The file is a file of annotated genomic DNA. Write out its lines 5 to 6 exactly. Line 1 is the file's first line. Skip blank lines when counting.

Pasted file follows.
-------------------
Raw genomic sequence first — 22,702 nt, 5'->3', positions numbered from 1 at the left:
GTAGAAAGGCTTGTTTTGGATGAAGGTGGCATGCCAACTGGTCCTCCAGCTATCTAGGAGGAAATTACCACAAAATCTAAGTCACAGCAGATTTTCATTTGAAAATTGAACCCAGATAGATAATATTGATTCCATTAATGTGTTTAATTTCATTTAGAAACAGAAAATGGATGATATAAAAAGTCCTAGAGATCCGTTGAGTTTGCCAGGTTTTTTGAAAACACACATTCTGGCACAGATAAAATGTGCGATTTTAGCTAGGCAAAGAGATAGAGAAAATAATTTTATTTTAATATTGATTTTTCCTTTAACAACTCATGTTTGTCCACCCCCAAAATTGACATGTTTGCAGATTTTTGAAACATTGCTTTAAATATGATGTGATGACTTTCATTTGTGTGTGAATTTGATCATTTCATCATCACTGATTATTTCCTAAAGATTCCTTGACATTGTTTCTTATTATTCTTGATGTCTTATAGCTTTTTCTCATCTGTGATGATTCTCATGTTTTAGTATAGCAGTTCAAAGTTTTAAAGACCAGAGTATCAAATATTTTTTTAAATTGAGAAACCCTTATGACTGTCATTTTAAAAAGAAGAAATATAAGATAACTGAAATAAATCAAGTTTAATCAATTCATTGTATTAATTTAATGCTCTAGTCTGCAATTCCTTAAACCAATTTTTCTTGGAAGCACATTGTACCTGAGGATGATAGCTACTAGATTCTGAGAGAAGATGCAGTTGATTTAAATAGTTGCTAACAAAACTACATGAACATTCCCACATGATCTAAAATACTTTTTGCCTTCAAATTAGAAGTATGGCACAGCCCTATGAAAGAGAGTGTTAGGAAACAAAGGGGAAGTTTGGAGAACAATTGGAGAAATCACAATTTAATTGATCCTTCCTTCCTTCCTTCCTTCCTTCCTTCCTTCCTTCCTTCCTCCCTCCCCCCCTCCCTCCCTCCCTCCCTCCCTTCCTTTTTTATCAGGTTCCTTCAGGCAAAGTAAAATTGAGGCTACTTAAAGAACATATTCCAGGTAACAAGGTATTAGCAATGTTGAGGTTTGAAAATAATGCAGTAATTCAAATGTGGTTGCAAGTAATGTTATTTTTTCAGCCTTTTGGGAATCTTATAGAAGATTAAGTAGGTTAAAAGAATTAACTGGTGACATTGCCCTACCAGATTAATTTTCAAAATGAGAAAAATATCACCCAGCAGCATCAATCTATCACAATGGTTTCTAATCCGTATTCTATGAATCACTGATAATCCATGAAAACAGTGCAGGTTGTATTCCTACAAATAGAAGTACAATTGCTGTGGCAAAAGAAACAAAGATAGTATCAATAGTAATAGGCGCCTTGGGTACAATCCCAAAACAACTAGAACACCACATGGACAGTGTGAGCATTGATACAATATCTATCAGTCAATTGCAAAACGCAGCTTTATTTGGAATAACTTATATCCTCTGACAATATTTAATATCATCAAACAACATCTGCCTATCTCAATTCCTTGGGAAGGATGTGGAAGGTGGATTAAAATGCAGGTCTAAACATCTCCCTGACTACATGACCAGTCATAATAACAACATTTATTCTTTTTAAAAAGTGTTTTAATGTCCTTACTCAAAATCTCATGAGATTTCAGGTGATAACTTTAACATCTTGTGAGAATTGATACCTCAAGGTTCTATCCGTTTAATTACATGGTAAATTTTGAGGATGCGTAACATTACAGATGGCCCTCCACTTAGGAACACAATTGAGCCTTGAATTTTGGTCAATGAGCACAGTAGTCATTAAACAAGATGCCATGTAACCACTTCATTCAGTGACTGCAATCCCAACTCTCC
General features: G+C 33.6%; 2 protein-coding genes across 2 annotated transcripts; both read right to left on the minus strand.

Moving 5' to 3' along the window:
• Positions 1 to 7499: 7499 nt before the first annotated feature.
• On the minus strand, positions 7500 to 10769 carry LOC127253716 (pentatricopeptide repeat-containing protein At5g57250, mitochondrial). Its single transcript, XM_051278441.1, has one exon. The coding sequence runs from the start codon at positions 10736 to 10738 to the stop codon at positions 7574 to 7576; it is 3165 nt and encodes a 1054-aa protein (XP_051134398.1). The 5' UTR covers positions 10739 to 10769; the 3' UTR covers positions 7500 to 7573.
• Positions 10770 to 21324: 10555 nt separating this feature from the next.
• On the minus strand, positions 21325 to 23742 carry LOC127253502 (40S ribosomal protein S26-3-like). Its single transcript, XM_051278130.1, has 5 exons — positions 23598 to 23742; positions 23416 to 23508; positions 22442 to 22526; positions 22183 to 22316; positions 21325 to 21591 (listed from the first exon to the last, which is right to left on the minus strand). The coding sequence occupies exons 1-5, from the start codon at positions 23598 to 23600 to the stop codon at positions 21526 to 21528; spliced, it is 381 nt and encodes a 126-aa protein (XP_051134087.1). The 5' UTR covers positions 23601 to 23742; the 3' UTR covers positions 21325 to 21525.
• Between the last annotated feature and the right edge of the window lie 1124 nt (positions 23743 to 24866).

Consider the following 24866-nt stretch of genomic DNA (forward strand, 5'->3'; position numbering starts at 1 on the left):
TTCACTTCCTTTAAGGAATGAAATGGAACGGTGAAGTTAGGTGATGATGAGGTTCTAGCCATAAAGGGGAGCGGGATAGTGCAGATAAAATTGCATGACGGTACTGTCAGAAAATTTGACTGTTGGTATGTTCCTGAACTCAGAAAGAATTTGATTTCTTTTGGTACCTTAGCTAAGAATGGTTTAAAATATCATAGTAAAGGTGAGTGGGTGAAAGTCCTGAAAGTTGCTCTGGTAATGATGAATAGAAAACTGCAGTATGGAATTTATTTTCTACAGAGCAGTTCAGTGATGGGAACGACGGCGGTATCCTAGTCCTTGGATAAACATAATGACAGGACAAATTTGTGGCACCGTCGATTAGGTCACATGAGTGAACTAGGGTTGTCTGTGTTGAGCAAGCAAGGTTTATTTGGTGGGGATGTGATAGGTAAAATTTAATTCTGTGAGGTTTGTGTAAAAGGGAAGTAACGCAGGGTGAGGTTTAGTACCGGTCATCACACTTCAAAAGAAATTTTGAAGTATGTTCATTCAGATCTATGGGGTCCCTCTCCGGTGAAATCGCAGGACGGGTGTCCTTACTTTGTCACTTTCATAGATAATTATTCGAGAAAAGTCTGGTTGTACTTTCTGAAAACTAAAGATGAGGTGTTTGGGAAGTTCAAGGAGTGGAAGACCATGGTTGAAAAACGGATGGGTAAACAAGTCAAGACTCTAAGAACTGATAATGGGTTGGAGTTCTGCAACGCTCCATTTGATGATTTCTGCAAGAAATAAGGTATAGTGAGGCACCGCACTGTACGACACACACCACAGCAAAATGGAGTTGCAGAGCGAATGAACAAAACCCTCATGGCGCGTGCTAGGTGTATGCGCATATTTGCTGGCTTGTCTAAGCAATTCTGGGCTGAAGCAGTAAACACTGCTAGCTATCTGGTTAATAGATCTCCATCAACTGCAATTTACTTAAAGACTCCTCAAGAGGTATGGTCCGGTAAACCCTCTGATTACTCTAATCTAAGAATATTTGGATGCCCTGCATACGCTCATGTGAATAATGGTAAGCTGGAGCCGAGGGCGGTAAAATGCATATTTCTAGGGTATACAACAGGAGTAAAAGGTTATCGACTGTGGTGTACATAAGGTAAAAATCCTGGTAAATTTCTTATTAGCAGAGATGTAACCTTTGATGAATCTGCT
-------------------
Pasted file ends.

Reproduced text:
• Positions 1 to 7499: 7499 nt before the first annotated feature.
• On the minus strand, positions 7500 to 10769 carry LOC127253716 (pentatricopeptide repeat-containing protein At5g57250, mitochondrial). Its single transcript, XM_051278441.1, has one exon. The coding sequence runs from the start codon at positions 10736 to 10738 to the stop codon at positions 7574 to 7576; it is 3165 nt and encodes a 1054-aa protein (XP_051134398.1). The 5' UTR covers positions 10739 to 10769; the 3' UTR covers positions 7500 to 7573.